Some species of mongoose can be easily domesticated, are fairly intelligent, and can be taught simple tricks, so they are often kept as pets to protect home from vermin. However, they can be more destructive than desired; when imported into the West Indies for the purpose of killing rats and snakes, they destroyed most of the small, ground-based fauna. For this reason, it is illegal to import most species of mongoose into the United States (USFWS 2007), Australia, and other countries. Mongooses were introduced to Hawaii in 1883, and have had a significant impact on native species (Adamski 2004).

Mongooses are a common spectacle for road-side shows in India. Snake-charmers typically keep mongooses for mock fights with snakes. In Okinawa, Japan, there is a tourist attraction where a mongoose and a type of local venomous snake, the habu (one of various Trimeresurus species), are placed in a closed perimeter and allowed to fight, while spectators watch. However, due to pressure from animal rights activists, the spectacle is less common today.

In ancient Egypt, according to the Greek historian Diodorus Siculus (1.35 and 1.87), native mongooses (Herpestes ichneumon) were venerated for their ability to handle venomous snakes and for their occasional diet of crocodile eggs.

Taxonomy and classification

Dwarf mongoose (Helogale parvula)

The mongooses belong to one of four families of terrestrial cat-like mammals descended from the viverravines, which were civet/genet-like mammals. The mongoose family is a close evolutionary relation of the family Viverridae and mongooses are sometimes classified as members of this family.

Less diverse than the viverrids, the 30 species and 11 genera of mongooses are assigned to only two subfamilies. The subfamily Herpestinae comprises 30 species of African and Asian mongooses, including the Cape gray mongoose, the Egyptian mongoose, and the meerkat or suricate. The traditional subfamily Galidiinae is a small sub-family of Malagasy carnivores. In 2006, the galidiines were reclassified by some into the family Eupleridae, having previously been considered members of the family Herpestidae.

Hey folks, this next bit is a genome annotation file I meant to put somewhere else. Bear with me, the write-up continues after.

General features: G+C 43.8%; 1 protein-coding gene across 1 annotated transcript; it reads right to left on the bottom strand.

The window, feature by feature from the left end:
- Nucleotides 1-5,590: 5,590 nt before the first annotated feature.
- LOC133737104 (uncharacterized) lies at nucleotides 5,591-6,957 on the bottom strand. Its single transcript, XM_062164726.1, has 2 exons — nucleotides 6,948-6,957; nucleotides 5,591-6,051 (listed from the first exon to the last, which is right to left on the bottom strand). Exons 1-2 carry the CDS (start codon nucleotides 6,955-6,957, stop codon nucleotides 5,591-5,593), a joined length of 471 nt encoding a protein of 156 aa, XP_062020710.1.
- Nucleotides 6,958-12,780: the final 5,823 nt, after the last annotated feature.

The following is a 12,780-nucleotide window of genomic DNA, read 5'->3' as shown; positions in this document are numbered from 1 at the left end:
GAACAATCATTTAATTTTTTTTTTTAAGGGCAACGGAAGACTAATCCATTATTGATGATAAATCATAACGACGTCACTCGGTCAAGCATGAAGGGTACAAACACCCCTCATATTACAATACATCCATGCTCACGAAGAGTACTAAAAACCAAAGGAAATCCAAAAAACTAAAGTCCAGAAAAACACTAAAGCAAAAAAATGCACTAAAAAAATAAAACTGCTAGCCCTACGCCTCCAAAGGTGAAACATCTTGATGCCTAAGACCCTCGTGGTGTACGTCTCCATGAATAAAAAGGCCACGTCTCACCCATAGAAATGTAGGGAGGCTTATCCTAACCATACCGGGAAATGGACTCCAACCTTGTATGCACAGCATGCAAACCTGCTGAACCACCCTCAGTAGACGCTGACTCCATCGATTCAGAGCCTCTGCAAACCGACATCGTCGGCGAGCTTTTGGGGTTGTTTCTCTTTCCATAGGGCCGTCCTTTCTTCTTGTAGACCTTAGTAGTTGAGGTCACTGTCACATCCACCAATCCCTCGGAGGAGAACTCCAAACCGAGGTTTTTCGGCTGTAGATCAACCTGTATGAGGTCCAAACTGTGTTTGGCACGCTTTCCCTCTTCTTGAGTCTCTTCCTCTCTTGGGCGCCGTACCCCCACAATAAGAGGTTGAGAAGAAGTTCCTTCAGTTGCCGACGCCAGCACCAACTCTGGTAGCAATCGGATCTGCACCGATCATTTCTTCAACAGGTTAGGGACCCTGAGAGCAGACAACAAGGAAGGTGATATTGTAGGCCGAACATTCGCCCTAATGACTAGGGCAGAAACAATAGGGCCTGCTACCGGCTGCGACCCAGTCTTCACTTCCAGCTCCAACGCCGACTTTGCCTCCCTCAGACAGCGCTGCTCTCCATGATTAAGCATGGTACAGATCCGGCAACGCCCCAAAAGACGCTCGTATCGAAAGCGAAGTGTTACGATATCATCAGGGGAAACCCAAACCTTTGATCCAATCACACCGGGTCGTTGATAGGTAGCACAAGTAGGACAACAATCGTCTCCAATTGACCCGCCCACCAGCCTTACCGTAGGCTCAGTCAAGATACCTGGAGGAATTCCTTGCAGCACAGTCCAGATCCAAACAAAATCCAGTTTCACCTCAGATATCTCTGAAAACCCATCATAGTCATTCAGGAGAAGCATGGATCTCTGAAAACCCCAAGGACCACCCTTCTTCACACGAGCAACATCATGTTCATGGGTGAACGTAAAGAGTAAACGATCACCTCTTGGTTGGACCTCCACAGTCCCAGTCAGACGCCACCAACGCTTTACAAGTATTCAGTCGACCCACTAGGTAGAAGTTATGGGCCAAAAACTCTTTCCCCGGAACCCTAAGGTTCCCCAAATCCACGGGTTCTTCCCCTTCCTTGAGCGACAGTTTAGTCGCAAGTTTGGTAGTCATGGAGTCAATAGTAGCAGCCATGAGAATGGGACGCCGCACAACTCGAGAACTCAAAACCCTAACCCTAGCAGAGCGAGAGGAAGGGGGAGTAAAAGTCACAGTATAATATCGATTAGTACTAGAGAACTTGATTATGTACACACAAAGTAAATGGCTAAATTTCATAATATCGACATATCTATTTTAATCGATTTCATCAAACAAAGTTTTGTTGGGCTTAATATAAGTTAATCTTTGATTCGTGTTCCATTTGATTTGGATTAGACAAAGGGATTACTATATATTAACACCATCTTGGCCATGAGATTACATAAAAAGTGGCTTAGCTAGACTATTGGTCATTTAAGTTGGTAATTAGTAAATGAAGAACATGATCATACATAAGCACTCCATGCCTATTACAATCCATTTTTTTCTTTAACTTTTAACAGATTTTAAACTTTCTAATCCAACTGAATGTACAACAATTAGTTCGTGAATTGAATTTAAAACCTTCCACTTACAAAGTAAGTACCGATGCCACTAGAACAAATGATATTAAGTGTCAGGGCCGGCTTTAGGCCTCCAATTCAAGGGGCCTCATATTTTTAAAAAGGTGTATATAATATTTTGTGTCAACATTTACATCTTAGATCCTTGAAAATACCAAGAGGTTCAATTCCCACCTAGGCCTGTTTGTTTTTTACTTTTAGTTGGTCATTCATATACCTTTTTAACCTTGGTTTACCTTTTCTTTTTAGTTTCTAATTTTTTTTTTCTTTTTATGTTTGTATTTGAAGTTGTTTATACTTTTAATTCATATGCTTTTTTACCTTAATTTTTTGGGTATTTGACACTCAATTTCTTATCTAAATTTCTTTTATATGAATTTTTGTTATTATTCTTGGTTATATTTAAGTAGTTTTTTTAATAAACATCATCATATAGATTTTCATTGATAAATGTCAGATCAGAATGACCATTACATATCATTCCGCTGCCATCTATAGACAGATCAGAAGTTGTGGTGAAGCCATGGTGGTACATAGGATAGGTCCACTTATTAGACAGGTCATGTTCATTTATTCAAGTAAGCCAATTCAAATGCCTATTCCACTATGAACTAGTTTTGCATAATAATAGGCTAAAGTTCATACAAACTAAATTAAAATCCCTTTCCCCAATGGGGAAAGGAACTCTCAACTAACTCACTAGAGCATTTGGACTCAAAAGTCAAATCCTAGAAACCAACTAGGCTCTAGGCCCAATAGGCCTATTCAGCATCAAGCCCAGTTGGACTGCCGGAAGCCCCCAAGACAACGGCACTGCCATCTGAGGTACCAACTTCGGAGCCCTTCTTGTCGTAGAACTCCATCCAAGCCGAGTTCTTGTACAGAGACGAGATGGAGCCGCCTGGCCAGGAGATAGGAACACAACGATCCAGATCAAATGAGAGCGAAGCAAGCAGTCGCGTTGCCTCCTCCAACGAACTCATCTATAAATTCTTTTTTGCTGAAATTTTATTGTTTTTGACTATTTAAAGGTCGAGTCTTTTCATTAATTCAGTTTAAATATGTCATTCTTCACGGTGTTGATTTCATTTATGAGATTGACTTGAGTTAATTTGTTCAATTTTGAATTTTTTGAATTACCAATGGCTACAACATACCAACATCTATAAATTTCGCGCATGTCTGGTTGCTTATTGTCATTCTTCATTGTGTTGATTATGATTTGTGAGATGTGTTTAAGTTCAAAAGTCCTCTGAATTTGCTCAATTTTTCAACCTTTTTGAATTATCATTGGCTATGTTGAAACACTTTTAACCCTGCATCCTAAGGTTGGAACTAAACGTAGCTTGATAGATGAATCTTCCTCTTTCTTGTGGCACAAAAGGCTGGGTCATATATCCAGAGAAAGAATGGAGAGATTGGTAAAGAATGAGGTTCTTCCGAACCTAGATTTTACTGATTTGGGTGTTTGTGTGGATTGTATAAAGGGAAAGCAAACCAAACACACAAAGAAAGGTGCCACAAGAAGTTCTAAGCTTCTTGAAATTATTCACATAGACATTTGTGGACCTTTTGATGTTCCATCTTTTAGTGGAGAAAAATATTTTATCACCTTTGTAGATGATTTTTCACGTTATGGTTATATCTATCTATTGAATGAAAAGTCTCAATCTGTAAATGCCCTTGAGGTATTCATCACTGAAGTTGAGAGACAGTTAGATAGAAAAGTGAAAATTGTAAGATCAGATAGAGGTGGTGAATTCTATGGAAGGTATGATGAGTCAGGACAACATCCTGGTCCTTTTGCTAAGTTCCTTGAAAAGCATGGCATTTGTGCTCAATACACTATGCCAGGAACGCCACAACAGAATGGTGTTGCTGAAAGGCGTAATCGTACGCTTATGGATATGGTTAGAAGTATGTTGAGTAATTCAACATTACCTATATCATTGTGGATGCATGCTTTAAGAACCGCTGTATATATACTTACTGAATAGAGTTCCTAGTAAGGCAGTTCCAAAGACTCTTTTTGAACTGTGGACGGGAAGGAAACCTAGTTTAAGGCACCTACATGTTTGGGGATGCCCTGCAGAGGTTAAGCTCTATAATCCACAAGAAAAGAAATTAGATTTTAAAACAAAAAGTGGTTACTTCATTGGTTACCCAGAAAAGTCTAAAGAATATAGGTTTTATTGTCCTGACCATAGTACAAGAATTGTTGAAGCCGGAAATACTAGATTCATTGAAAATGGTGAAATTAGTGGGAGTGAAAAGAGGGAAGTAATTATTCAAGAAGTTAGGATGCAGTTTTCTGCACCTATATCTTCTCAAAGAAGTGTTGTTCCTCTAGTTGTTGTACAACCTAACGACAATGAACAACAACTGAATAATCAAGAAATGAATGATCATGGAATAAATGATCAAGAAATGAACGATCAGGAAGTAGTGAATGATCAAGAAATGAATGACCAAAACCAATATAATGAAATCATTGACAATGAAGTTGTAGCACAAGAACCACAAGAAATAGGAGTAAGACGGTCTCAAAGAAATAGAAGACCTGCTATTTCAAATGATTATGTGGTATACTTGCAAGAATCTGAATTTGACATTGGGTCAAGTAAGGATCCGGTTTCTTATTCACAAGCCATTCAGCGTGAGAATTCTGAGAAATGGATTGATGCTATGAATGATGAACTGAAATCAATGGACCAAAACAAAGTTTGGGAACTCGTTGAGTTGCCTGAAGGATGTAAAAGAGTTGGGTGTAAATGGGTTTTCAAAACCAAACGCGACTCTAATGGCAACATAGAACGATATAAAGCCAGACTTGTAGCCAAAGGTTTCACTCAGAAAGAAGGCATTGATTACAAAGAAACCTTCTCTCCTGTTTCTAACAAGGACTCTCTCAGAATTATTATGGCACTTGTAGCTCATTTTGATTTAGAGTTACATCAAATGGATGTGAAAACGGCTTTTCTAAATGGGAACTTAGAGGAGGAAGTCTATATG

• Subfamily Herpestinae
      • Genus Atilax
        • Marsh mongoose, Atilax paludinosus
      • Genus Bdeogale
        • Bushy-tailed mongoose, Bdeogale crassicauda
        • Jackson's mongoose, Bdeogale jacksoni
        • Black-footed mongoose, Bdeogale nigripes
      • Genus Crossarchus
        • Alexander's Cusimanse, Crossarchus alexandri
        • Ansorge's Cusimanse, Crossarchus ansorgei
        • Long-nosed Cusimanse, Crossarchus obscurus
        • Flat-headed Cusimanse, Crossarchus platycephalus
      • Genus Cynictis
        • Yellow mongoose, Cynictis penicillata
      • Genus Dologale
        • Pousargues' mongoose, Dologale dybowskii
      • Genus Galerella
        • Black Slender mongoose, Galerella flavescens
        • Cape Grey mongoose, Galerella pulverulenta
        • Slender mongoose, Galerella sanguinea
        • Namaqua Slender mongoose, Galerella swalius
      • Genus Helogale
        • Desert Dwarf mongoose, Helogale hirtula
        • Dwarf mongoose, Helogale parvula
      • Genus Herpestes
        • Short-tailed mongoose, Herpestes brachyurus
        • Indian Gray mongoose, Herpestes edwardsii
        • Indian Brown mongoose, Herpestes fuscus
        • Egyptian mongoose, Herpestes ichneumon
        • Indian mongoose, Herpestes javanicus or Herpestes auropunctatus
        • Long-nosed mongoose, Herpestes naso
        • Bengal mongoose, Herpestes palustris